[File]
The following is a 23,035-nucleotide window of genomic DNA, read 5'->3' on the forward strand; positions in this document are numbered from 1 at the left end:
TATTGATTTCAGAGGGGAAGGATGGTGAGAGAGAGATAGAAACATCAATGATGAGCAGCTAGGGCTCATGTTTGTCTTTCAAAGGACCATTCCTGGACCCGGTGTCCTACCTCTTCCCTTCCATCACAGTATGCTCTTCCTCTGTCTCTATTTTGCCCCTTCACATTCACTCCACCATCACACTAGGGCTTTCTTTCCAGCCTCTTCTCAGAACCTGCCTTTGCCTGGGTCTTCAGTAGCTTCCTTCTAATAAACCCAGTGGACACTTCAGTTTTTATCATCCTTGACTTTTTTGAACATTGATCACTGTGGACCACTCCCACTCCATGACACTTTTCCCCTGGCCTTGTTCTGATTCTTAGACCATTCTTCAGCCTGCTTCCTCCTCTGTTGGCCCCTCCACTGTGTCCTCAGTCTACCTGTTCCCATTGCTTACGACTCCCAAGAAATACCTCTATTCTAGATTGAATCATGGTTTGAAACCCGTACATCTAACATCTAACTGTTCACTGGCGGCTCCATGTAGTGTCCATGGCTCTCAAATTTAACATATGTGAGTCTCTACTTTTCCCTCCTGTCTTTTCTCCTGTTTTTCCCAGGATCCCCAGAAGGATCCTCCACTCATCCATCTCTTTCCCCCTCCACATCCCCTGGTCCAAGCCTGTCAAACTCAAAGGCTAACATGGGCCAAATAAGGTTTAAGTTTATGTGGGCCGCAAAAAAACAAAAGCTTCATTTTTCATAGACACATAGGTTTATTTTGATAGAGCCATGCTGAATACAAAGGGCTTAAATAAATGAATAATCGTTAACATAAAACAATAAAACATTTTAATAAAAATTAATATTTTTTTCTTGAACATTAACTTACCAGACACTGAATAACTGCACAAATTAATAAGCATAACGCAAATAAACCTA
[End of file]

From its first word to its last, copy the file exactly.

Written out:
The following is a 23,035-nucleotide window of genomic DNA, read 5'->3' on the forward strand; positions in this document are numbered from 1 at the left end:
TATTGATTTCAGAGGGGAAGGATGGTGAGAGAGAGATAGAAACATCAATGATGAGCAGCTAGGGCTCATGTTTGTCTTTCAAAGGACCATTCCTGGACCCGGTGTCCTACCTCTTCCCTTCCATCACAGTATGCTCTTCCTCTGTCTCTATTTTGCCCCTTCACATTCACTCCACCATCACACTAGGGCTTTCTTTCCAGCCTCTTCTCAGAACCTGCCTTTGCCTGGGTCTTCAGTAGCTTCCTTCTAATAAACCCAGTGGACACTTCAGTTTTTATCATCCTTGACTTTTTTGAACATTGATCACTGTGGACCACTCCCACTCCATGACACTTTTCCCCTGGCCTTGTTCTGATTCTTAGACCATTCTTCAGCCTGCTTCCTCCTCTGTTGGCCCCTCCACTGTGTCCTCAGTCTACCTGTTCCCATTGCTTACGACTCCCAAGAAATACCTCTATTCTAGATTGAATCATGGTTTGAAACCCGTACATCTAACATCTAACTGTTCACTGGCGGCTCCATGTAGTGTCCATGGCTCTCAAATTTAACATATGTGAGTCTCTACTTTTCCCTCCTGTCTTTTCTCCTGTTTTTCCCAGGATCCCCAGAAGGATCCTCCACTCATCCATCTCTTTCCCCCTCCACATCCCCTGGTCCAAGCCTGTCAAACTCAAAGGCTAACATGGGCCAAATAAGGTTTAAGTTTATGTGGGCCGCAAAAAAACAAAAGCTTCATTTTTCATAGACACATAGGTTTATTTTGATAGAGCCATGCTGAATACAAAGGGCTTAAATAAATGAATAATCGTTAACATAAAACAATAAAACATTTTAATAAAAATTAATATTTTTTTCTTGAACATTAACTTACCAGACACTGAATAACTGCACAAATTAATAAGCATAACGCAAATAAACCTA